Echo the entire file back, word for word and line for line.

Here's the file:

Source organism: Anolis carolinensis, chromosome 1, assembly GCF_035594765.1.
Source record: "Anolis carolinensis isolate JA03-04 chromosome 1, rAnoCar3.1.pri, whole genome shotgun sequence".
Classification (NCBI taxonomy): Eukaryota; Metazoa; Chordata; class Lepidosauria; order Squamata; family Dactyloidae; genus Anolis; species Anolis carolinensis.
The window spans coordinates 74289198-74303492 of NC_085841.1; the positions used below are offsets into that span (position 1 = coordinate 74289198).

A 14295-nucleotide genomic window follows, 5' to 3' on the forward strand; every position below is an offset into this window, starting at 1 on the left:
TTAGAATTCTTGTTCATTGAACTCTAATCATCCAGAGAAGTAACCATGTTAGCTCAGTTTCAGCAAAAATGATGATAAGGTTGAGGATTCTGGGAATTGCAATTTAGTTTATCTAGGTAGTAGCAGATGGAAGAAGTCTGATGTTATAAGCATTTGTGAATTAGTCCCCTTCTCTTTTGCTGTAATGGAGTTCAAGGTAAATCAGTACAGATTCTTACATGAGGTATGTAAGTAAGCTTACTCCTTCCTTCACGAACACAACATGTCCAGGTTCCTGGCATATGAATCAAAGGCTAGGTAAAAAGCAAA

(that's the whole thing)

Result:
Source organism: Anolis carolinensis, chromosome 1, assembly GCF_035594765.1.
Source record: "Anolis carolinensis isolate JA03-04 chromosome 1, rAnoCar3.1.pri, whole genome shotgun sequence".
Classification (NCBI taxonomy): Eukaryota; Metazoa; Chordata; class Lepidosauria; order Squamata; family Dactyloidae; genus Anolis; species Anolis carolinensis.
The window spans coordinates 74289198-74303492 of NC_085841.1; the positions used below are offsets into that span (position 1 = coordinate 74289198).

A 14295-nucleotide genomic window follows, 5' to 3' on the forward strand; every position below is an offset into this window, starting at 1 on the left:
TTAGAATTCTTGTTCATTGAACTCTAATCATCCAGAGAAGTAACCATGTTAGCTCAGTTTCAGCAAAAATGATGATAAGGTTGAGGATTCTGGGAATTGCAATTTAGTTTATCTAGGTAGTAGCAGATGGAAGAAGTCTGATGTTATAAGCATTTGTGAATTAGTCCCCTTCTCTTTTGCTGTAATGGAGTTCAAGGTAAATCAGTACAGATTCTTACATGAGGTATGTAAGTAAGCTTACTCCTTCCTTCACGAACACAACATGTCCAGGTTCCTGGCATATGAATCAAAGGCTAGGTAAAAAGCAAA